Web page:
So there’s no doubt that any criticism regarding the politicization of the federal courts has to start with Mitch McConnell.

The funny thing is, if you go by the numbers, he hasn’t been nearly as successful as everyone seems to think. It wouldn’t be accurate to say he was all hat and no cattle on the subject, but the herd has certainly been culled down some.

Consider:

Trump, with McConnell providing the push, appointed 231 Article III judges, that’s those who serve on the Supreme Court, the Circuit Courts of Appeal and District Courts. The total number of Article III judges is 865, meaning Trump appointed a tad less than 27 percent of those presently serving.

That total 231 represents the second fewest appointments by a president since 1976 when Democrat Jimmy Carter, a one-termer like Trump, appointed 259. Only President George H.W. Bush, another one-termer, appointed fewer – 192. For the record, Reagan appointed 377, President Bill Clinton got 373, President George W. Bush had 325 and Obama likewise rounds out the list at 325.

Records indicate that Trump replaced six Obama judges, meaning Trump’s predecessor still has 88 more nominees sitting on the courts than he does.

Interestingly, of the 54 judges Trump appointed to the 12 circuit courts of appeal, 35 – or 65 percent – replaced judges who had been appointed by previous Republican presidents dating all the way back to Gerald Ford, who left office in 1976. The numbers are similar on the District Court level, the 174 Trump appointees replaced 117 previous GOP office holders, or about two-thirds at 67 percent.

As noted previously the U.S. Circuit Court for the District of Columbia, is considered the nation’s second most important court, hearing contentious issues sitting in the seat of government. It handles a bigger caseload than the Supreme Court, which is pickier about the cases if hears.

Trump made three appointments to the DC Circuit, all right of center. The new judges replaced two Republican appointees and one Democrat. Regardless, Democrat appointees outnumber Republicans 7-4 and there are two open slots to be filled – including Garland’s if he is confirmed as attorney general. So McConnell’s gyrations will carry little impact here.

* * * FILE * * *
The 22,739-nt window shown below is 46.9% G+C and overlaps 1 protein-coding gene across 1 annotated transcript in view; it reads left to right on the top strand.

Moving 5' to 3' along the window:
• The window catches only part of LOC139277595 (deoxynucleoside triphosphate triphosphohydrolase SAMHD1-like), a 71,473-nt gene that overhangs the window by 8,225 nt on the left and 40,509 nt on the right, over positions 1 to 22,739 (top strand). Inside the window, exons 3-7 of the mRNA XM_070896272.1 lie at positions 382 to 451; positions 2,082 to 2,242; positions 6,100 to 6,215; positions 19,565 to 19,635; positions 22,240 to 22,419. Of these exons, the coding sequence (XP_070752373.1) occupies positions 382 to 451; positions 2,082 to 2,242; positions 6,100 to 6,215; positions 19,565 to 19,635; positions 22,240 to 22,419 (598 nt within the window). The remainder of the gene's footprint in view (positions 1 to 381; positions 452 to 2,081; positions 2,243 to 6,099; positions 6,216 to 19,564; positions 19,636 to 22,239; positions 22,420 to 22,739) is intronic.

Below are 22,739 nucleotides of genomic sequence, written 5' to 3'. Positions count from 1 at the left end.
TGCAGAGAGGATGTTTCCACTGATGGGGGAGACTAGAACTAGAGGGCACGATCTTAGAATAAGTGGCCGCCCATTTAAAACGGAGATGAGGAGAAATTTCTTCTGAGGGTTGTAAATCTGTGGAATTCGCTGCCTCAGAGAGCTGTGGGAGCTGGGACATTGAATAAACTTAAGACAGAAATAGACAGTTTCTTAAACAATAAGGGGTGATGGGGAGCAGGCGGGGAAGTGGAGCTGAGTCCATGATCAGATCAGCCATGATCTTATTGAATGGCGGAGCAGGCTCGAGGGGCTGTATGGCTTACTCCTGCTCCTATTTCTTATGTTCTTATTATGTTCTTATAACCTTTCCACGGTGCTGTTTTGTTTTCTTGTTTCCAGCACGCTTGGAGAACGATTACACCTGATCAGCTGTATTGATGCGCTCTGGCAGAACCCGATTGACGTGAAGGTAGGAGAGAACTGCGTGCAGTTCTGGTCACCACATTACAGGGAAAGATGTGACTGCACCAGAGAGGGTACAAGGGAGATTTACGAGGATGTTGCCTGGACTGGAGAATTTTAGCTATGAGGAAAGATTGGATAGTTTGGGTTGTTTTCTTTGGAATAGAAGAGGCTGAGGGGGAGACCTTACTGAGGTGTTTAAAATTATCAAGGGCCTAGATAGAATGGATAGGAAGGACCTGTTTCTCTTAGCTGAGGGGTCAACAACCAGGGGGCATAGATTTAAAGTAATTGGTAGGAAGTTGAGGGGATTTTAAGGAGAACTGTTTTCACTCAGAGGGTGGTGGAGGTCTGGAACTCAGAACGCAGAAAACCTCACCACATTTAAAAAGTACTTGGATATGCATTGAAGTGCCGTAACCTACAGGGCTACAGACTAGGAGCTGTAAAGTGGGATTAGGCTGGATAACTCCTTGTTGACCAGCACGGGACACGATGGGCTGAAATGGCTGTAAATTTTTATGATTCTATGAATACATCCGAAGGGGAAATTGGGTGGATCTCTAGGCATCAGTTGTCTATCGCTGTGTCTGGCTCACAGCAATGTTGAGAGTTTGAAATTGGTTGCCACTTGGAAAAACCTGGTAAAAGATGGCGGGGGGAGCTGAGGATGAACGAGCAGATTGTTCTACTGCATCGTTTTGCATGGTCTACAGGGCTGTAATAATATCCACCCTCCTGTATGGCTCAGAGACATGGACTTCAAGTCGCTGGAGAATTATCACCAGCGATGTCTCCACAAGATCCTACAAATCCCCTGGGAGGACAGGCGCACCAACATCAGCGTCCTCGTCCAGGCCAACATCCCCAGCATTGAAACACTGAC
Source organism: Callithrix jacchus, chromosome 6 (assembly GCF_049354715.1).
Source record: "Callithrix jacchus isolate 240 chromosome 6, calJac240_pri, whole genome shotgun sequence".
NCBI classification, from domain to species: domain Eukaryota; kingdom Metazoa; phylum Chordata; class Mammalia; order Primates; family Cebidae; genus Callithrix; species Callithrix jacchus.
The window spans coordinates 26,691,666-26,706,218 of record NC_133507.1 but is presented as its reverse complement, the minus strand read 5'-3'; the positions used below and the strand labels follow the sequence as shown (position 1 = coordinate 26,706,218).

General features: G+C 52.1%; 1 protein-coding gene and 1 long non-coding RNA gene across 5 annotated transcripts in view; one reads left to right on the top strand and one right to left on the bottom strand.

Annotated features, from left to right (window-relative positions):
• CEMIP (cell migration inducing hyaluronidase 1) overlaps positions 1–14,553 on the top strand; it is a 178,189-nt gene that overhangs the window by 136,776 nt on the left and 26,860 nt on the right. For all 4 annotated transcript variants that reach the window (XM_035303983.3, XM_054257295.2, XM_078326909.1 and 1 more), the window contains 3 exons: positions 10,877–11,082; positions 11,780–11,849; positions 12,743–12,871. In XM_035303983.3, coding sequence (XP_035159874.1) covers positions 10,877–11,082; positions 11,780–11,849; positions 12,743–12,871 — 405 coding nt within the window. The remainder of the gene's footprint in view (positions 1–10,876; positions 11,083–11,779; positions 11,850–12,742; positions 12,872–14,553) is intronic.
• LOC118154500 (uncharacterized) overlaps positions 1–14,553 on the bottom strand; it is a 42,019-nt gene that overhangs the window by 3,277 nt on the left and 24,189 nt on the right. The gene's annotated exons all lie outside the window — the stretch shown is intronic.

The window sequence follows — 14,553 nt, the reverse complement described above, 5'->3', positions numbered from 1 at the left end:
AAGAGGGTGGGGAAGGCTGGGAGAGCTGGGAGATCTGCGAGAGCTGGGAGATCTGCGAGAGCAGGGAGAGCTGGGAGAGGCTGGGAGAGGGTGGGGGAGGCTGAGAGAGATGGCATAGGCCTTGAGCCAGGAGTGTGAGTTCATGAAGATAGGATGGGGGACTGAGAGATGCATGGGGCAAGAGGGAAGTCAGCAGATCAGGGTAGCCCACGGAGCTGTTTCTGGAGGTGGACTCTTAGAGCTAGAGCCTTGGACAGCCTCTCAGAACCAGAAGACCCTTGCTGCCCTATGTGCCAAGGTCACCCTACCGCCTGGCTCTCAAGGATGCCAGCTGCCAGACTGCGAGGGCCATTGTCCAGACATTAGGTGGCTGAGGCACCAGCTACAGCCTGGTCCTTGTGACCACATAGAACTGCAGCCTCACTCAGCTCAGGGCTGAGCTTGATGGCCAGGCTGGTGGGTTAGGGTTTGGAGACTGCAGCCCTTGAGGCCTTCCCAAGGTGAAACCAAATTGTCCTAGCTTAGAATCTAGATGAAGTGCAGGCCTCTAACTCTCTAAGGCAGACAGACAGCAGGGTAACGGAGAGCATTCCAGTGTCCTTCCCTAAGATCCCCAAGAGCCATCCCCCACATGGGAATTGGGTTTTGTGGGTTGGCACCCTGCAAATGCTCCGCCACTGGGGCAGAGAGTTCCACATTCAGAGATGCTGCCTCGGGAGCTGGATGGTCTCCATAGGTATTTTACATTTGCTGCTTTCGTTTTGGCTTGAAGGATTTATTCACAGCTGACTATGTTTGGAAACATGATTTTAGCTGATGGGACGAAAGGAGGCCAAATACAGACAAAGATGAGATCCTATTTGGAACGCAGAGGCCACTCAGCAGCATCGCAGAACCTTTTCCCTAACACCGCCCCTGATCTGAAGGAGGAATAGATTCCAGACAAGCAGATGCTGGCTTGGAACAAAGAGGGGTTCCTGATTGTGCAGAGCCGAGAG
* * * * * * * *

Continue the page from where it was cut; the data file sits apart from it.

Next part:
It should also be noted that, despite McConnell’s best effort, Biden already has 59 judgeships to fill. And, according to the United States Courts website, another 27 will soon be opening up as a result of retirements and judges assuming senior status. All that will further lessen the Trump-McConnell effect.

McConnell proponents will argue, with some merit, that the Trump appointments will carry a longer term influence because, taken as a group, they are younger than the nominees of previous presidents and, therefore, will serve on the bench for an extended period, leading to a grand, right-wing renaissance.

The truthful answer to that is maybe.

Let’s talk money. A circuit court judge earns $229,500 annually. District judges get $216,400. Both receive good benefits. While it ain’t chicken feed, many if not most federal judges can make more money in the private sector. Some of Trump’s appointees are so young, some in their thirties and many in their early forties, that they haven’t had a real opportunity to haul in the big bucks yet. Many a white shoe law firm would be ecstatic to offer a partnership to a man or woman they can call judge in the board room. In return, the “Judge” can spend the afternoon lunching at the Ritz and teeing off at the country club as opposed to sitting in a courtroom listening to people argue.

How many are going to take a hike before they reach retirement age?

Now, leave us make some observations in McConnell’s behalf. Had Trump succeeded in winning a second term, he undoubtedly would have set some record for judicial appointments. But he didn’t, thank God, and the advantages he obtained may quickly fade.

Republicans have unquestionably made gains on the Supreme Court level. That will present problems, especially for abortion rights proponents and defenders of voting rights. And it appears the banc that used to be referred to as the Nine Old Men – that obviously doesn’t fit anymore – is hell for leather to extend religious liberties to the extent of making bigotry socially acceptable.

But Justice Samuel Alito and Justice Clarence Thomas are both in their seventies. They’ll certainly want to remain during Biden’s term, hoping a Republican wins the presidency in 2024. But if Democrats retain the high ground, how long will they want to push through?

And one other thing should be said in praise of McConnell – his focus on the federal court system is well placed even if his underhanded tactics are not. Neither Clinton nor Obama, the last two Democratic presidents, were willing to pay the political capital necessary to provide the courts with the attention they merit.

That should change under Biden, the former chairman of the Senate Judiciary Committee. If not, Democrats will get what they deserve.